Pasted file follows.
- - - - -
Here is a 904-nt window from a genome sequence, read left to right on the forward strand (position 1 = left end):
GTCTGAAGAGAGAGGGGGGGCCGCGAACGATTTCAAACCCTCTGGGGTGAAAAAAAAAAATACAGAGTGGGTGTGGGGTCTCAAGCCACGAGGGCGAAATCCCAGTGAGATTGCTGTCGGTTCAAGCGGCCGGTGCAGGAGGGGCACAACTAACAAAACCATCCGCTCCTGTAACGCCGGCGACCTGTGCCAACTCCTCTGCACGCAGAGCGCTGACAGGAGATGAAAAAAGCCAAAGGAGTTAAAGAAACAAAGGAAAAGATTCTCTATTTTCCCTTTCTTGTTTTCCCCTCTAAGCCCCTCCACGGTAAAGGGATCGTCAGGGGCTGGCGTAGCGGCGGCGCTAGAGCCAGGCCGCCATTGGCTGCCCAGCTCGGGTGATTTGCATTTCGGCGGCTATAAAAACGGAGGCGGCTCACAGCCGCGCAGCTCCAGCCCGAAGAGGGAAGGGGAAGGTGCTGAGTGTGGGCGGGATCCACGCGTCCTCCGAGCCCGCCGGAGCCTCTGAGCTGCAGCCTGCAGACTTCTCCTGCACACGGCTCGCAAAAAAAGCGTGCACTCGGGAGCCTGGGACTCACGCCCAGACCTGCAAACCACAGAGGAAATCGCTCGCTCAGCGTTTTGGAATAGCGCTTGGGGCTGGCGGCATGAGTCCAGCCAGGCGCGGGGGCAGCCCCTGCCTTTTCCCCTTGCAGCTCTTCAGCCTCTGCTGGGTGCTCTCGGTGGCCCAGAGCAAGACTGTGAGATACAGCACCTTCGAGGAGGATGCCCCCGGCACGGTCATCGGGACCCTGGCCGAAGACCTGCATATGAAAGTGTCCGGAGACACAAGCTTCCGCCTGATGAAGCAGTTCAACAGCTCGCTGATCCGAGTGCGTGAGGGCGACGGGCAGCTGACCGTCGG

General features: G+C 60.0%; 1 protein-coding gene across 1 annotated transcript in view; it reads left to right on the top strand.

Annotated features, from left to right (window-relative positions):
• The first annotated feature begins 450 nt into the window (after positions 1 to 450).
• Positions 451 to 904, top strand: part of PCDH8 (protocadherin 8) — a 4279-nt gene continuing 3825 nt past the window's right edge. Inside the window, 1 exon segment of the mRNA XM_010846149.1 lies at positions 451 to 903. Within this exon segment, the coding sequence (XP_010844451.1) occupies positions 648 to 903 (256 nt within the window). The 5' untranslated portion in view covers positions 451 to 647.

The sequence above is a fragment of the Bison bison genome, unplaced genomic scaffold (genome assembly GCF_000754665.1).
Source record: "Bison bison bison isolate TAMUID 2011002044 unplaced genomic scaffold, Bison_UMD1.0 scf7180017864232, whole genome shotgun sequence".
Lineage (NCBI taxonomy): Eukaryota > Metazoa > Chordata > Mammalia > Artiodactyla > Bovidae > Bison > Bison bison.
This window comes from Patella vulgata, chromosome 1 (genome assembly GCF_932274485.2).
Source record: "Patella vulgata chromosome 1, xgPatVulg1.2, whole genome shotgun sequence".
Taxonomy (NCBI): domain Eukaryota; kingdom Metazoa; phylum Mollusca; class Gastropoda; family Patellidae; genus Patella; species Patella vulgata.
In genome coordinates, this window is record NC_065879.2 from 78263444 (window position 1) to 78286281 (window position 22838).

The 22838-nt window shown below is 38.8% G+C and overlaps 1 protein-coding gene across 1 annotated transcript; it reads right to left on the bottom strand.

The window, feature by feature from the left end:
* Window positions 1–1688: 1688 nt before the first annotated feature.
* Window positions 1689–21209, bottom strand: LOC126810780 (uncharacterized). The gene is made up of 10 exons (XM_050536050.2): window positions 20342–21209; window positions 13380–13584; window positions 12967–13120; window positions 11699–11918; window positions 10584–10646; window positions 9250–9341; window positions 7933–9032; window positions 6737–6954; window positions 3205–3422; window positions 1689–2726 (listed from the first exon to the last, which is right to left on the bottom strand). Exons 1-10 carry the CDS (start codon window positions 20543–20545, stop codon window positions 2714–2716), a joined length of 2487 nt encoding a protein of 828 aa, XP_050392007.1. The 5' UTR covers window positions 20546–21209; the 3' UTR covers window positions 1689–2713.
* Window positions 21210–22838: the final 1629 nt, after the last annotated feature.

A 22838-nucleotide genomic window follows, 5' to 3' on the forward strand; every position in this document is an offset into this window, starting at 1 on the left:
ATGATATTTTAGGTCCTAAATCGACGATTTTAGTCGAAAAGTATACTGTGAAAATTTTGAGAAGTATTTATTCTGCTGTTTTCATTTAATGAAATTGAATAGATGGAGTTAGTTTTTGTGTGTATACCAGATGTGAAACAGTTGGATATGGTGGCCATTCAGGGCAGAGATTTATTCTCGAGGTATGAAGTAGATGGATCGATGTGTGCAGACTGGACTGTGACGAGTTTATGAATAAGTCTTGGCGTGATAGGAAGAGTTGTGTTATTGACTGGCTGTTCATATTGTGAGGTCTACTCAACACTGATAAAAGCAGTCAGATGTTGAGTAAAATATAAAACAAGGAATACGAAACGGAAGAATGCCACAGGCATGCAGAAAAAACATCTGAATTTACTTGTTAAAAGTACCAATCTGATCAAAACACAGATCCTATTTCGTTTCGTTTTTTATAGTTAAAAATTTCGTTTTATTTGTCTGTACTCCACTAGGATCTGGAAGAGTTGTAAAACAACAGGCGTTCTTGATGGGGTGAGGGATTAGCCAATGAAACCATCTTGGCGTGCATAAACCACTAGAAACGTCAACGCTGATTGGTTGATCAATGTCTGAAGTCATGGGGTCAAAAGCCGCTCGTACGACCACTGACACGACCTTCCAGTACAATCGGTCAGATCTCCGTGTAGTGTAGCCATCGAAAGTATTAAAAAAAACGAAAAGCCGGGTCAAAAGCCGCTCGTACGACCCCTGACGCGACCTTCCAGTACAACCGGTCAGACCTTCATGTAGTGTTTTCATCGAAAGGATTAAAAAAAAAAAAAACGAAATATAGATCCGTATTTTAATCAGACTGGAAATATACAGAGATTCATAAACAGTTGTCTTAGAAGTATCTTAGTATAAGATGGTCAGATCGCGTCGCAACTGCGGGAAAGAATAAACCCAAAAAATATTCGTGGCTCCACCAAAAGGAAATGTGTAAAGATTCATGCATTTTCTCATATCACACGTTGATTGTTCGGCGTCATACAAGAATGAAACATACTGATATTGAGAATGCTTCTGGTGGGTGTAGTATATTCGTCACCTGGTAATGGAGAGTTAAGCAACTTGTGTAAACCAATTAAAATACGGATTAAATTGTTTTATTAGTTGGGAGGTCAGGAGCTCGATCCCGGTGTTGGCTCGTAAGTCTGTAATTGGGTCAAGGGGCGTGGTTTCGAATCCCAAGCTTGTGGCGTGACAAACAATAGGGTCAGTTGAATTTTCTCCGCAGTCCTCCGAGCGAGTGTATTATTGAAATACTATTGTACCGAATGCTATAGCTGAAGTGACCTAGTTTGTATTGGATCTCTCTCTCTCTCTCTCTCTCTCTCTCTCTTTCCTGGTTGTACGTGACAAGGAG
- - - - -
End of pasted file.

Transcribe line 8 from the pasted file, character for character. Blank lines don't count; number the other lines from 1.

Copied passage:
Source record: "Bison bison bison isolate TAMUID 2011002044 unplaced genomic scaffold, Bison_UMD1.0 scf7180017864232, whole genome shotgun sequence".